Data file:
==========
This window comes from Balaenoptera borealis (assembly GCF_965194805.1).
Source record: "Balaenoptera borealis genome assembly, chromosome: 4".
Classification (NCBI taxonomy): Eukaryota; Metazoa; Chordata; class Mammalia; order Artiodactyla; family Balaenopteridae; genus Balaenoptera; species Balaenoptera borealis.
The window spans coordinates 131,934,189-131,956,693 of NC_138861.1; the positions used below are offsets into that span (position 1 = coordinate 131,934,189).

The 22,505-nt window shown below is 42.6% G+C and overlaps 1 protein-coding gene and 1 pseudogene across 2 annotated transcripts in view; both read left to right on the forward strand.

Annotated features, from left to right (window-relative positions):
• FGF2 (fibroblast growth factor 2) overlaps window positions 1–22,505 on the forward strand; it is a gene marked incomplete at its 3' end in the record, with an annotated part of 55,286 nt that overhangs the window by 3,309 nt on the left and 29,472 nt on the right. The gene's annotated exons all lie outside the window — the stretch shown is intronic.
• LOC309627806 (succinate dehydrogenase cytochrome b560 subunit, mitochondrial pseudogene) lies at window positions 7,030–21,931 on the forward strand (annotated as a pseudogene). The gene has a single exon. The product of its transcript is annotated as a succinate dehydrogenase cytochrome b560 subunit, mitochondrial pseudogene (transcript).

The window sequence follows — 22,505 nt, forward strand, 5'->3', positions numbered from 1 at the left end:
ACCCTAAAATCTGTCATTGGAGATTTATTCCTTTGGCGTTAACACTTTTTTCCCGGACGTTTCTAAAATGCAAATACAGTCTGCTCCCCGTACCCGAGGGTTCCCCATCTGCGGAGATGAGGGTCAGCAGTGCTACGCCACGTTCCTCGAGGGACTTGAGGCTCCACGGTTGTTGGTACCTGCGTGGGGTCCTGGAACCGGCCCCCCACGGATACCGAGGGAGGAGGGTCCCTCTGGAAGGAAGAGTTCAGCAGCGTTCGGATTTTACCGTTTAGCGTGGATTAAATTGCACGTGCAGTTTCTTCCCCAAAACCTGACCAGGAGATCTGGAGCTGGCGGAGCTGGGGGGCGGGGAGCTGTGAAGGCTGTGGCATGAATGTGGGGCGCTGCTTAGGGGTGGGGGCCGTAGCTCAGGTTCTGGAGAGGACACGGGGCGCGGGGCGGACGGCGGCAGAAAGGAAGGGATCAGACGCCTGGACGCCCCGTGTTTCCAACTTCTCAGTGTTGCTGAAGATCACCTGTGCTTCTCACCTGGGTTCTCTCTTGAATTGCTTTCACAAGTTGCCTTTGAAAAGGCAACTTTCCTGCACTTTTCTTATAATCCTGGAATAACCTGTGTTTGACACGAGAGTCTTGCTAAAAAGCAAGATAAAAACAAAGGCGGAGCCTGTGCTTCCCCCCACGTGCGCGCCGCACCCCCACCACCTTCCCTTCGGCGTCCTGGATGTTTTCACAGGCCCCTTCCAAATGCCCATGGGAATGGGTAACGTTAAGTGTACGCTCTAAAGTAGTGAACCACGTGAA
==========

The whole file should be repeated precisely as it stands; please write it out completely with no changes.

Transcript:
This window comes from Balaenoptera borealis (assembly GCF_965194805.1).
Source record: "Balaenoptera borealis genome assembly, chromosome: 4".
Classification (NCBI taxonomy): Eukaryota; Metazoa; Chordata; class Mammalia; order Artiodactyla; family Balaenopteridae; genus Balaenoptera; species Balaenoptera borealis.
The window spans coordinates 131,934,189-131,956,693 of NC_138861.1; the positions used below are offsets into that span (position 1 = coordinate 131,934,189).

The 22,505-nt window shown below is 42.6% G+C and overlaps 1 protein-coding gene and 1 pseudogene across 2 annotated transcripts in view; both read left to right on the forward strand.

Annotated features, from left to right (window-relative positions):
• FGF2 (fibroblast growth factor 2) overlaps window positions 1–22,505 on the forward strand; it is a gene marked incomplete at its 3' end in the record, with an annotated part of 55,286 nt that overhangs the window by 3,309 nt on the left and 29,472 nt on the right. The gene's annotated exons all lie outside the window — the stretch shown is intronic.
• LOC309627806 (succinate dehydrogenase cytochrome b560 subunit, mitochondrial pseudogene) lies at window positions 7,030–21,931 on the forward strand (annotated as a pseudogene). The gene has a single exon. The product of its transcript is annotated as a succinate dehydrogenase cytochrome b560 subunit, mitochondrial pseudogene (transcript).

The window sequence follows — 22,505 nt, forward strand, 5'->3', positions numbered from 1 at the left end:
ACCCTAAAATCTGTCATTGGAGATTTATTCCTTTGGCGTTAACACTTTTTTCCCGGACGTTTCTAAAATGCAAATACAGTCTGCTCCCCGTACCCGAGGGTTCCCCATCTGCGGAGATGAGGGTCAGCAGTGCTACGCCACGTTCCTCGAGGGACTTGAGGCTCCACGGTTGTTGGTACCTGCGTGGGGTCCTGGAACCGGCCCCCCACGGATACCGAGGGAGGAGGGTCCCTCTGGAAGGAAGAGTTCAGCAGCGTTCGGATTTTACCGTTTAGCGTGGATTAAATTGCACGTGCAGTTTCTTCCCCAAAACCTGACCAGGAGATCTGGAGCTGGCGGAGCTGGGGGGCGGGGAGCTGTGAAGGCTGTGGCATGAATGTGGGGCGCTGCTTAGGGGTGGGGGCCGTAGCTCAGGTTCTGGAGAGGACACGGGGCGCGGGGCGGACGGCGGCAGAAAGGAAGGGATCAGACGCCTGGACGCCCCGTGTTTCCAACTTCTCAGTGTTGCTGAAGATCACCTGTGCTTCTCACCTGGGTTCTCTCTTGAATTGCTTTCACAAGTTGCCTTTGAAAAGGCAACTTTCCTGCACTTTTCTTATAATCCTGGAATAACCTGTGTTTGACACGAGAGTCTTGCTAAAAAGCAAGATAAAAACAAAGGCGGAGCCTGTGCTTCCCCCCACGTGCGCGCCGCACCCCCACCACCTTCCCTTCGGCGTCCTGGATGTTTTCACAGGCCCCTTCCAAATGCCCATGGGAATGGGTAACGTTAAGTGTACGCTCTAAAGTAGTGAACCACGTGAA